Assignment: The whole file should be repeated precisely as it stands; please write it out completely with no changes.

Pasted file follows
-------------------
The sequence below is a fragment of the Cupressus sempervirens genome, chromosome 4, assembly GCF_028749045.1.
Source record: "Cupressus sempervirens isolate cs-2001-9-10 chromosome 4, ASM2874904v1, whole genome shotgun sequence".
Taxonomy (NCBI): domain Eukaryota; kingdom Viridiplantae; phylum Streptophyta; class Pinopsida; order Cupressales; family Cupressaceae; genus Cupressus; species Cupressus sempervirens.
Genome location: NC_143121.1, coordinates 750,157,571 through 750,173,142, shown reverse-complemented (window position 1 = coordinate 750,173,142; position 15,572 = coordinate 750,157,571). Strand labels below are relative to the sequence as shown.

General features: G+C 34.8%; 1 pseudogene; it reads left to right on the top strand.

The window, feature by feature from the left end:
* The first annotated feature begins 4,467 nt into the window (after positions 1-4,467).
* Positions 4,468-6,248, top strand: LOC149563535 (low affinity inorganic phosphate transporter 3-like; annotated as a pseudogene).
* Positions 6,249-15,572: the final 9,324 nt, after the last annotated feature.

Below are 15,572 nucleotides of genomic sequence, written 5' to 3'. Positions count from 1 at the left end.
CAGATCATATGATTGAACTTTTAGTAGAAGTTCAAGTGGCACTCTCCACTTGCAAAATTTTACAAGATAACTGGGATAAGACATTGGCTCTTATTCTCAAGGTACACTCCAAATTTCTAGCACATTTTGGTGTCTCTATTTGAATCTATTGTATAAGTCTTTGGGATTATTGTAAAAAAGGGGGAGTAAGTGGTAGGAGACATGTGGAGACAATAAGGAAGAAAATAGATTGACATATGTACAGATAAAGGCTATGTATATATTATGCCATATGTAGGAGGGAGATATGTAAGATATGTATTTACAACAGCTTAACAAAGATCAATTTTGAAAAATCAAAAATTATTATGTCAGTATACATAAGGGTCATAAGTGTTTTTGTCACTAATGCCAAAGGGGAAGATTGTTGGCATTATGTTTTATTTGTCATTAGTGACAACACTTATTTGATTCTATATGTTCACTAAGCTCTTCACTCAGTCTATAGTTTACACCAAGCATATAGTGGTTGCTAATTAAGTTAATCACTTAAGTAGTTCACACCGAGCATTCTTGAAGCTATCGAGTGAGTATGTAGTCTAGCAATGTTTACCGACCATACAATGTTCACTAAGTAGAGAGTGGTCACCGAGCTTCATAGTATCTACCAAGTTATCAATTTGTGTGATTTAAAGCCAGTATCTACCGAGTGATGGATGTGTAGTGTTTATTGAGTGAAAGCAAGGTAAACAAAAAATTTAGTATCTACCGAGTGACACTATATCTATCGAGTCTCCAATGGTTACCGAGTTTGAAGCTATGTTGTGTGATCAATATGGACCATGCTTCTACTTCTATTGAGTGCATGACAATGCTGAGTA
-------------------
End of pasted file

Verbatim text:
The sequence below is a fragment of the Cupressus sempervirens genome, chromosome 4, assembly GCF_028749045.1.
Source record: "Cupressus sempervirens isolate cs-2001-9-10 chromosome 4, ASM2874904v1, whole genome shotgun sequence".
Taxonomy (NCBI): domain Eukaryota; kingdom Viridiplantae; phylum Streptophyta; class Pinopsida; order Cupressales; family Cupressaceae; genus Cupressus; species Cupressus sempervirens.
Genome location: NC_143121.1, coordinates 750,157,571 through 750,173,142, shown reverse-complemented (window position 1 = coordinate 750,173,142; position 15,572 = coordinate 750,157,571). Strand labels below are relative to the sequence as shown.

General features: G+C 34.8%; 1 pseudogene; it reads left to right on the top strand.

The window, feature by feature from the left end:
* The first annotated feature begins 4,467 nt into the window (after positions 1-4,467).
* Positions 4,468-6,248, top strand: LOC149563535 (low affinity inorganic phosphate transporter 3-like; annotated as a pseudogene).
* Positions 6,249-15,572: the final 9,324 nt, after the last annotated feature.

Below are 15,572 nucleotides of genomic sequence, written 5' to 3'. Positions count from 1 at the left end.
CAGATCATATGATTGAACTTTTAGTAGAAGTTCAAGTGGCACTCTCCACTTGCAAAATTTTACAAGATAACTGGGATAAGACATTGGCTCTTATTCTCAAGGTACACTCCAAATTTCTAGCACATTTTGGTGTCTCTATTTGAATCTATTGTATAAGTCTTTGGGATTATTGTAAAAAAGGGGGAGTAAGTGGTAGGAGACATGTGGAGACAATAAGGAAGAAAATAGATTGACATATGTACAGATAAAGGCTATGTATATATTATGCCATATGTAGGAGGGAGATATGTAAGATATGTATTTACAACAGCTTAACAAAGATCAATTTTGAAAAATCAAAAATTATTATGTCAGTATACATAAGGGTCATAAGTGTTTTTGTCACTAATGCCAAAGGGGAAGATTGTTGGCATTATGTTTTATTTGTCATTAGTGACAACACTTATTTGATTCTATATGTTCACTAAGCTCTTCACTCAGTCTATAGTTTACACCAAGCATATAGTGGTTGCTAATTAAGTTAATCACTTAAGTAGTTCACACCGAGCATTCTTGAAGCTATCGAGTGAGTATGTAGTCTAGCAATGTTTACCGACCATACAATGTTCACTAAGTAGAGAGTGGTCACCGAGCTTCATAGTATCTACCAAGTTATCAATTTGTGTGATTTAAAGCCAGTATCTACCGAGTGATGGATGTGTAGTGTTTATTGAGTGAAAGCAAGGTAAACAAAAAATTTAGTATCTACCGAGTGACACTATATCTATCGAGTCTCCAATGGTTACCGAGTTTGAAGCTATGTTGTGTGATCAATATGGACCATGCTTCTACTTCTATTGAGTGCATGACAATGCTGAGTA